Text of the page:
• Written By: Jeffrey Freedman, MD
    Glaucoma

    This is the first study to assess the long-term results of Ahmed glaucoma valve (AGV) implantation in children with primary congenital glaucoma. Like most glaucoma valve studies involving adults and children, this study reports a definitive attrition of bleb function with time. But it also reports a new finding; that the risk of failure is higher in patients with Hispanic ethnicity (P = .02), and in female patients (P = .005).

    The study looked at medical records of 30 eyes of 19 children who had primary congenital glaucoma, a mean age of 1.8 years and a mean preoperative IOP of 28.4 mm Hg. All patients underwent Ahmed glaucoma valve (New World Medical) implantation and a minimum of six months follow-up.

    At one year, the cumulative probability of success was 63 percent; at 5 years, it was 33 percent. After an additional Ahmed glaucoma valve implantation, at one and two years, cumulative probability of success was 86 percent; at 5 years, it was 69 percent.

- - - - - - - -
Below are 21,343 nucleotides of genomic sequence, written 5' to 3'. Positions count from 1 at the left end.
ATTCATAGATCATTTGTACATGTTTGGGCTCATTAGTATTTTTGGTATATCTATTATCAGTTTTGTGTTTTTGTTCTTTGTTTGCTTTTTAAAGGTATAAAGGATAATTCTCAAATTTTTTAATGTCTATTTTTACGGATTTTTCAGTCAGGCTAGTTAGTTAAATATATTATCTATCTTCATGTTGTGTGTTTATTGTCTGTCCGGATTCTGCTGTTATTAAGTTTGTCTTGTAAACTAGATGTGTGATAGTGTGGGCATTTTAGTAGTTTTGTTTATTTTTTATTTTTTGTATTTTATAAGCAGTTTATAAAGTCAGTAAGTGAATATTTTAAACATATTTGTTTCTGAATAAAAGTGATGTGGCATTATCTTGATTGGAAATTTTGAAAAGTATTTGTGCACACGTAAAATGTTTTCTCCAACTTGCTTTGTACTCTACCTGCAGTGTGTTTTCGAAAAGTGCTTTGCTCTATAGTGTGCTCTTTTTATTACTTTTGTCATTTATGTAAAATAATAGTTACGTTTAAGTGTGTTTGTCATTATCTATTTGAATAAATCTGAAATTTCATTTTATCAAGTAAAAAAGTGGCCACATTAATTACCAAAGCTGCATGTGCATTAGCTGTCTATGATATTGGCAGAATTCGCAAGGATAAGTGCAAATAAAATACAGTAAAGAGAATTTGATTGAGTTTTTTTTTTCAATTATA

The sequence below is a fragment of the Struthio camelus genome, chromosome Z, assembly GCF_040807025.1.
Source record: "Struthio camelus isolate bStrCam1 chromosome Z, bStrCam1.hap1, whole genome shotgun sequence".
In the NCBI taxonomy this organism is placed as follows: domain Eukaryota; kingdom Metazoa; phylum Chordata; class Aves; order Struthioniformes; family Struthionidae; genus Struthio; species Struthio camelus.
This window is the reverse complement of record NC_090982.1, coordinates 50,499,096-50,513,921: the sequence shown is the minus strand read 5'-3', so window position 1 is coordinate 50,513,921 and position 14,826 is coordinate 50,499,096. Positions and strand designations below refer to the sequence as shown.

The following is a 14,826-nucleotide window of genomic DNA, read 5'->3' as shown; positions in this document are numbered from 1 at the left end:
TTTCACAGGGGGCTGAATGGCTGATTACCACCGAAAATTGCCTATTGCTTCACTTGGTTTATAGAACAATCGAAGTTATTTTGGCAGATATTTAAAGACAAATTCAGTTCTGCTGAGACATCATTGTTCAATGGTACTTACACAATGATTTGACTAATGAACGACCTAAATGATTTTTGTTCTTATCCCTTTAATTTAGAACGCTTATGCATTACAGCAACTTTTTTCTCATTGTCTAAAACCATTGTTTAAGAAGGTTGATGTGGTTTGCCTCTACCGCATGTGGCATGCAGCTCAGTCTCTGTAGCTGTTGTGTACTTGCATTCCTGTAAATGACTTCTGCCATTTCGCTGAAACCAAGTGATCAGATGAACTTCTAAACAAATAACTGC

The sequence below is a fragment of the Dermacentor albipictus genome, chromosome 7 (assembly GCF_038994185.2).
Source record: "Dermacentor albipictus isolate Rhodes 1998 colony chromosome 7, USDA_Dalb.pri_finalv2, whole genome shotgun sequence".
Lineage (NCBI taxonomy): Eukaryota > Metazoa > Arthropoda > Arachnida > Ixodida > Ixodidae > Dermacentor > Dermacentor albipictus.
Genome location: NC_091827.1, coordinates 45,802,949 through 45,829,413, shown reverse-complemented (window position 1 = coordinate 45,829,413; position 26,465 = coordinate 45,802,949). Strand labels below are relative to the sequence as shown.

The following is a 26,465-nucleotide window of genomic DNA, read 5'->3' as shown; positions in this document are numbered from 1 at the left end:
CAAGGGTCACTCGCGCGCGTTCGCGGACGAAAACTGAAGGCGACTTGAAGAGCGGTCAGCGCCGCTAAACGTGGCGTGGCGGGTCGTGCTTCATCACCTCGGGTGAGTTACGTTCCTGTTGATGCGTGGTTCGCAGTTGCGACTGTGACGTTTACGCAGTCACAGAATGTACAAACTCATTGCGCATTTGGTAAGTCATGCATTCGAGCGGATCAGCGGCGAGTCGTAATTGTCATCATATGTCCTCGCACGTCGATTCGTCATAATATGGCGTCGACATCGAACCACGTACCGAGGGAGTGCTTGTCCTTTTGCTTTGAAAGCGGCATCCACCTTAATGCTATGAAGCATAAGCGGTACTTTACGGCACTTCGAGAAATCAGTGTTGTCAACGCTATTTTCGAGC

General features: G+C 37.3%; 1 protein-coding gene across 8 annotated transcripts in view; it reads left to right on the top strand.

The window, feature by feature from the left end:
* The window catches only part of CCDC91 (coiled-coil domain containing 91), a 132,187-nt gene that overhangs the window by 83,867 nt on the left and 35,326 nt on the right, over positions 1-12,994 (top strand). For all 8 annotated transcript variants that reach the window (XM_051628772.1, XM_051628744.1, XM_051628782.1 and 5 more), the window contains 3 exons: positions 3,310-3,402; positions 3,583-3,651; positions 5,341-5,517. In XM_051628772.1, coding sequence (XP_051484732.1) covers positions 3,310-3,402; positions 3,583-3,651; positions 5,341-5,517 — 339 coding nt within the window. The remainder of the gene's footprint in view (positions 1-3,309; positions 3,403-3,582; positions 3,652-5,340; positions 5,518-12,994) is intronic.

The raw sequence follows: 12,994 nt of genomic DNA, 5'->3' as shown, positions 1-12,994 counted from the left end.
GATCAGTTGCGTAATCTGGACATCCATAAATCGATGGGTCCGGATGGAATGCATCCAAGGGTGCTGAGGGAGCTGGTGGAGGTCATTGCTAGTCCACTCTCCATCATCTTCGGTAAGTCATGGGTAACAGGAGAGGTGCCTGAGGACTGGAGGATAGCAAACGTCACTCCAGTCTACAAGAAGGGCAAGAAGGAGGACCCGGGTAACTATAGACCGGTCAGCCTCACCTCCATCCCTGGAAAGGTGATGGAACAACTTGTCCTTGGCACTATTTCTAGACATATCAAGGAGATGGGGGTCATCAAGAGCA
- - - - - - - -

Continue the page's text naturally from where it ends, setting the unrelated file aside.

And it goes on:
The authors do not comment on the reasons for the bleb attrition, but it is assumed to be due to increased fibrosis of the bleb. As a result, the success of second valve implantation probably results from the combined effect of both blebs. This can be assumed from the fact that the authors state that eight out of the 10 eyes receiving a second valve did not fail with respect to IOP criteria (IOP greater than 5 mm Hg and less than 23 mm Hg), indicating that the valves were still functioning.

    This begs the question of whether two AGVs should be used initially, but this would probably not work as bleb fibrosis would occur simultaneously in both valves and the outcome would be less satisfactory, as reported in long-term studies of double plate Molteno implants.

    The study, being non-comparative does not answer the question of which glaucoma implant is more effective in congenital glaucoma, although in their comment the authors state that their short and long-term results are slightly lower than those reported in other studies in children, variability in glaucoma status and use of different glaucoma implants notwithstanding. A prospective study comparing different glaucoma implants in primary congenital glaucoma would be useful.